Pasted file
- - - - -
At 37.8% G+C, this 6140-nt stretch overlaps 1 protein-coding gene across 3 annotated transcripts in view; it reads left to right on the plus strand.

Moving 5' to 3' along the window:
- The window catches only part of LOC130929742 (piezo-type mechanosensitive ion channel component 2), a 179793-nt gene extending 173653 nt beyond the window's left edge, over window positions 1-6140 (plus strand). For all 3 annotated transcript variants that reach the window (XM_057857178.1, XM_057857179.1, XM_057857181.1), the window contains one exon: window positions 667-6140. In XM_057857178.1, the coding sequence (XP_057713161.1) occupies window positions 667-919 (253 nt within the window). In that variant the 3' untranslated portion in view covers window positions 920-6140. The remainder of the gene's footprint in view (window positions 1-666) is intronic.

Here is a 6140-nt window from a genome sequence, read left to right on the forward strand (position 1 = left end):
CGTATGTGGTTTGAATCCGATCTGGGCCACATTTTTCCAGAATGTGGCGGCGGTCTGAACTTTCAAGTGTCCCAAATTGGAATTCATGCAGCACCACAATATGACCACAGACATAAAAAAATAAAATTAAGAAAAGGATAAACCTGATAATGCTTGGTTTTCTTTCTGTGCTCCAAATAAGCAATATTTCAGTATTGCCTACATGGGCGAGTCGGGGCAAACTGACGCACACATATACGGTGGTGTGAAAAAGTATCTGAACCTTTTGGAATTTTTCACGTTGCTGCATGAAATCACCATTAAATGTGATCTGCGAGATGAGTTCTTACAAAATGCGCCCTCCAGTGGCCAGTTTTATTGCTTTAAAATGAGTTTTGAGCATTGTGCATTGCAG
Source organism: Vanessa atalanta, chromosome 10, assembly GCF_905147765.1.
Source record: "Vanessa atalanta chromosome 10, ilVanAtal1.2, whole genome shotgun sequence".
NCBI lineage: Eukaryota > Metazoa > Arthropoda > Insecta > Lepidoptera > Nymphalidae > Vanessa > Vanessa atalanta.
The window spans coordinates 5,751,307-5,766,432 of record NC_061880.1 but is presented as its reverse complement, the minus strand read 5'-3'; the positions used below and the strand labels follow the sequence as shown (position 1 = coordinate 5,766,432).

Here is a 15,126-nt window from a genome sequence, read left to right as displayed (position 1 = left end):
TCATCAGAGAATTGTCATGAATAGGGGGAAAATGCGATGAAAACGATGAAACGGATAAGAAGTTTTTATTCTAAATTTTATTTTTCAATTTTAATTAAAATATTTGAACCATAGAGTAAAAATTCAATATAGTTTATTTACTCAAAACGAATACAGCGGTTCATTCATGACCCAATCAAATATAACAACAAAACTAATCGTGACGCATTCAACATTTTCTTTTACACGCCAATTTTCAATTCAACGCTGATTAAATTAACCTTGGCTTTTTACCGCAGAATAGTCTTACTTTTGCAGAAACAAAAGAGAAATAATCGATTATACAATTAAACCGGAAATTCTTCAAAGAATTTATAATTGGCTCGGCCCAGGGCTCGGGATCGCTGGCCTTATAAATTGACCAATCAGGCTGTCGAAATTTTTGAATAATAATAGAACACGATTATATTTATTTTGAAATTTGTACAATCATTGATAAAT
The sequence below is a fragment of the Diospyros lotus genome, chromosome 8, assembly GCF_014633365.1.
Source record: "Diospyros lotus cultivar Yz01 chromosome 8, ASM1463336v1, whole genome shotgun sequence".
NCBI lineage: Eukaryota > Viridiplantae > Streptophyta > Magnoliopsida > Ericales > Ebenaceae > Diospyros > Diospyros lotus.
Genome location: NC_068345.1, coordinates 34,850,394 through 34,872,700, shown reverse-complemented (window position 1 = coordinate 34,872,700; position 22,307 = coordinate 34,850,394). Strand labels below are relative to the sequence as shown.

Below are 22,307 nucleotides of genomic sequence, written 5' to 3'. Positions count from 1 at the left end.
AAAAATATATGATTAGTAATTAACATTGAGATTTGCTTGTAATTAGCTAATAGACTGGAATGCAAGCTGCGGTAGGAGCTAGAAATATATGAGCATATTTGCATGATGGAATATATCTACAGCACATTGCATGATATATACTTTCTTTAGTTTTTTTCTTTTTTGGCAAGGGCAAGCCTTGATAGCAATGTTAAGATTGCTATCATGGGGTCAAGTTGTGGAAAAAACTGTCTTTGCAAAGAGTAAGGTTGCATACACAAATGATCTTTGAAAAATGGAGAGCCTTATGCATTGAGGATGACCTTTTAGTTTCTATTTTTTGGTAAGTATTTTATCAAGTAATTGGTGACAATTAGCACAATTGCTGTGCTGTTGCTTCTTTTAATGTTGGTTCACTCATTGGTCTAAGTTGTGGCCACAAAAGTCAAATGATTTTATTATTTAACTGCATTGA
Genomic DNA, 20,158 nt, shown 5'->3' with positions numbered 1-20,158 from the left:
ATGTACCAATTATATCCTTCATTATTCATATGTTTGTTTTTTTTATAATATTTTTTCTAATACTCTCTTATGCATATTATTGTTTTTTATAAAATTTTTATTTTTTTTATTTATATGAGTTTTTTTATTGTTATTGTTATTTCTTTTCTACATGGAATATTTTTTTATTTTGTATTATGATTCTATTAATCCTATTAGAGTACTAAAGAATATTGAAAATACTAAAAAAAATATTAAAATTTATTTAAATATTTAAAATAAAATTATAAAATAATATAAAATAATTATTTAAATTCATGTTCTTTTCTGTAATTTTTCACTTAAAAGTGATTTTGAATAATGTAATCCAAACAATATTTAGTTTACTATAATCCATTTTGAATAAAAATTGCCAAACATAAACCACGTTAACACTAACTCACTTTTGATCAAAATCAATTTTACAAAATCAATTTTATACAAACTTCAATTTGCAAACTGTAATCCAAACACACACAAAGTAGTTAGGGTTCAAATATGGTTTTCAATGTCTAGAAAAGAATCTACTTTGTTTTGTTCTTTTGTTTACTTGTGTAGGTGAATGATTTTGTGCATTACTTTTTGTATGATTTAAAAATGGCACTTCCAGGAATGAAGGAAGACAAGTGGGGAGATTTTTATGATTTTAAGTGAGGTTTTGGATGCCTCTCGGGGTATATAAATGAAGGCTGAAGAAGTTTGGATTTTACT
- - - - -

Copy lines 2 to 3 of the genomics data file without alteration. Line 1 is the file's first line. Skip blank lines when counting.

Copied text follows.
Moving 5' to 3' along the window:
- The window catches only part of LOC130929742 (piezo-type mechanosensitive ion channel component 2), a 179793-nt gene extending 173653 nt beyond the window's left edge, over window positions 1-6140 (plus strand). For all 3 annotated transcript variants that reach the window (XM_057857178.1, XM_057857179.1, XM_057857181.1), the window contains one exon: window positions 667-6140. In XM_057857178.1, the coding sequence (XP_057713161.1) occupies window positions 667-919 (253 nt within the window). In that variant the 3' untranslated portion in view covers window positions 920-6140. The remainder of the gene's footprint in view (window positions 1-666) is intronic.